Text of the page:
Introduction of Exhibits in Civil Cases

New York Law Journal, Tuesday, July 25, 2000 Ben B. Rubinowitz and Evan Torgan

A crucial, but often overlooked, part of trial advocacy is knowledge of the rules that govern the introduction of exhibits.

For an attorney with a firm grasp of evidentiary foundations, an exhibit's introduction can be quite simple. As a general rule, the potential exhibit must be relevant and authentic; relevant to an issue in the proceeding; authentic in that the exhibit is what it purports to be. In addition, the witness through whom the exhibit is being offered must be competent, that is, she must have knowledge of the underlying facts relating to the exhibit.

Once the trial attorney becomes familiar with the proper procedures for admitting exhibits admitted into evidence, the rest is easy: Ask for the exhibit to be marked for identification, show it to your adversary, ask the court's permission to approach the witness, show the exhibit to the witness, lay the foundation for the exhibit, offer it into evidence and show it to the jury.

Introduction of Photographs

In a case involving an automobile accident, counsel will certainly want to introduce photographs of the scene. To lay the proper foundation, counsel will need someone familiar with the accident scene to establish that the exhibit is a fair and accurate representation of the scene as it existed on the day, time and place at issue in the case.

Before even showing the photographs, however, counsel should proceed with his direct examination, having the witness describe the scene in detail, so in addition to laying a proper foundation, when the jury members finally see the photograph, they will be impressed with the witness' knowledge and credibility. Ideally, you should have enlargements made of photographs to assist the trier of fact in following the testimony:

Q: Your honor, may I have this photograph marked as plaintiff's exhibit one for identification?

Q: May I approach the witness?

Q: I show you what has been marked as plaintiff's exhibit one for identification, and I ask you, do you recognize this?

Q: What do you recognize it to be?

Q: Is this a fair and accurate representation of the scene of the incident at the time of the incident?

Q: Your honor, I offer this in evidence.

If the trial attorney has more than one photograph of the scene he would like to introduce, he should establish the foundation for each of them, individually, and withhold the offer until all of the foundations are completed. This will prevent multiple voir dires after each offer, which will destroy the flow of a good direct examination.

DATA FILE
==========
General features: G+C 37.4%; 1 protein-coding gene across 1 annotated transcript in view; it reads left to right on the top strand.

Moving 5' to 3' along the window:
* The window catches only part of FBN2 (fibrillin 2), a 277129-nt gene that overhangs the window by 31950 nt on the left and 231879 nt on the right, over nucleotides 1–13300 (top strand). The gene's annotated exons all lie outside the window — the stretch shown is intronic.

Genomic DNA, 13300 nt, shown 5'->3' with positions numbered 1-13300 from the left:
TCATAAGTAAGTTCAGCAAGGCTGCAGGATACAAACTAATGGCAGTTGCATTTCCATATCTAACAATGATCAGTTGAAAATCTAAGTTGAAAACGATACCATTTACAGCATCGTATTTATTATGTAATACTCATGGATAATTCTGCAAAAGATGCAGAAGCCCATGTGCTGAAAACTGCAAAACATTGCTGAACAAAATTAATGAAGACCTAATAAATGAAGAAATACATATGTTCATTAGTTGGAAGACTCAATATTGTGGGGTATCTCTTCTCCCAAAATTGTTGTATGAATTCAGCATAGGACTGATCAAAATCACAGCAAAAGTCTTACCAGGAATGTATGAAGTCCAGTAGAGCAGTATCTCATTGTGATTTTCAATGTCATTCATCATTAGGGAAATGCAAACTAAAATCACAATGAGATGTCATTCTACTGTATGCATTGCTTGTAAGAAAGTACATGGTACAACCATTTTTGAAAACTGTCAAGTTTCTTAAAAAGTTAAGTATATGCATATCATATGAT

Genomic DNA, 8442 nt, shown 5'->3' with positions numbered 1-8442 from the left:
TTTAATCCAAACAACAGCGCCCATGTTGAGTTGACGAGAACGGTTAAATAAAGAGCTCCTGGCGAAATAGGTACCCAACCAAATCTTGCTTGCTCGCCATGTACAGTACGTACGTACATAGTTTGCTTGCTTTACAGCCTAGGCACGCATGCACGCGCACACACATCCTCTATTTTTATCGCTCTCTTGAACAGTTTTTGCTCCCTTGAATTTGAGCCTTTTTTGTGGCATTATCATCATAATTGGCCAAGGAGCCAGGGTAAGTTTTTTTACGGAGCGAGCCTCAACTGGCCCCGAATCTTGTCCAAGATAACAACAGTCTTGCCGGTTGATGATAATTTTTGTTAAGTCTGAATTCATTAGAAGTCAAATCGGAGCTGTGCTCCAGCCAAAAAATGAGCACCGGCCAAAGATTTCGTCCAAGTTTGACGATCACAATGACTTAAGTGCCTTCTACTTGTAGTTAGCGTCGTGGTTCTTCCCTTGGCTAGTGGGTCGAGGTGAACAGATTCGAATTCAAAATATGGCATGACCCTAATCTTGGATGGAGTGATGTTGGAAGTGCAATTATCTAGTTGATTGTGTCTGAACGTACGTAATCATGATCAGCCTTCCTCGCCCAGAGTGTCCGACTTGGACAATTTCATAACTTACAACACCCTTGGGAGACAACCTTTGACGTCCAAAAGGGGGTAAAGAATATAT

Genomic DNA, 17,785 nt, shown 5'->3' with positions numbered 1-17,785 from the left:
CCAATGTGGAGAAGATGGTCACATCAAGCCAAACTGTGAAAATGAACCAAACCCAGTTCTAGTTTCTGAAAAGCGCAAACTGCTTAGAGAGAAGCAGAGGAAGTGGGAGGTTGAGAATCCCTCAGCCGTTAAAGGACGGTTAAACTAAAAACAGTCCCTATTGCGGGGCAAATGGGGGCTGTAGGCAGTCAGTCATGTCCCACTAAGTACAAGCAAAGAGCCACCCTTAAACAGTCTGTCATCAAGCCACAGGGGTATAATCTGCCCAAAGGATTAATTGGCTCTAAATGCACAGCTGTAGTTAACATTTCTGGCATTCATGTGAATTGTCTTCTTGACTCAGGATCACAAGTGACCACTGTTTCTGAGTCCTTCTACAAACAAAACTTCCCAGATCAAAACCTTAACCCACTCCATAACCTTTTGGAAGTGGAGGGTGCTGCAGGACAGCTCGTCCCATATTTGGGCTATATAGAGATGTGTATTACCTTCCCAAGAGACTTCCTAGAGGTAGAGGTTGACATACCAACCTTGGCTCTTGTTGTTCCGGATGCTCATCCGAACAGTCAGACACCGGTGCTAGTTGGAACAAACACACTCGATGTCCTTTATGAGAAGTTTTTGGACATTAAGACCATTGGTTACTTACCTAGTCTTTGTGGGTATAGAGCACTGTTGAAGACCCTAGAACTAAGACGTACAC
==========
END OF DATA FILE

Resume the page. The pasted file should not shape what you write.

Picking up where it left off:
Offer for a Limited Purpose

Under certain circumstances the trial attorney will be forced to offer photographs that are not perfectly accurate in depicting the scene of an accident. These photographs still may be admissible for 'a limited purpose.' For example, if the photographs were taken during daylight, but the accident happened when it was dark during the evening rush, the photographs can still be admitted for the limited purpose of showing the layout of the street:

Q: Do you recognize this?

Q: What do you recognize it to be?

Q: Aside from the lighting conditions and traffic conditions, is that a fair and accurate representation of the layout of the roadway at the time of the accident?

Photographs in snow and ice cases still can be admitted even if the photographer failed to show up until after the spring thaw:

Q: Do you recognize this photograph, Mr. Witness?

Q: How do you recognize it?

Q: Aside from the fact there is neither snow nor ice on the ground, is that a fair and accurate depiction of the parking lot on Jan. 21 at 4:00 in the afternoon?

Q: I offer that photograph in evidence, Your Honor, for the limited purpose of showing the area where the accident happened without regard to the specific weather conditions at the time.

The Court: Any objection counselor?

Defense Counsel: Not with the proviso that it is being offered for the limited purpose of showing the general area of the parking lot, Judge.

The Court: The photograph is in evidence.

Once photograph is in evidence, use it to your advantage. Publish it to the jury. Have your witness demonstrate to the jury where and how the accident happened as well as where the specific defect was located.

Q: Your honor may I show plaintiff's exhibit 2 in evidence to the jury?

Q: May I have the witness step down to show the jury where specifically the accident happened?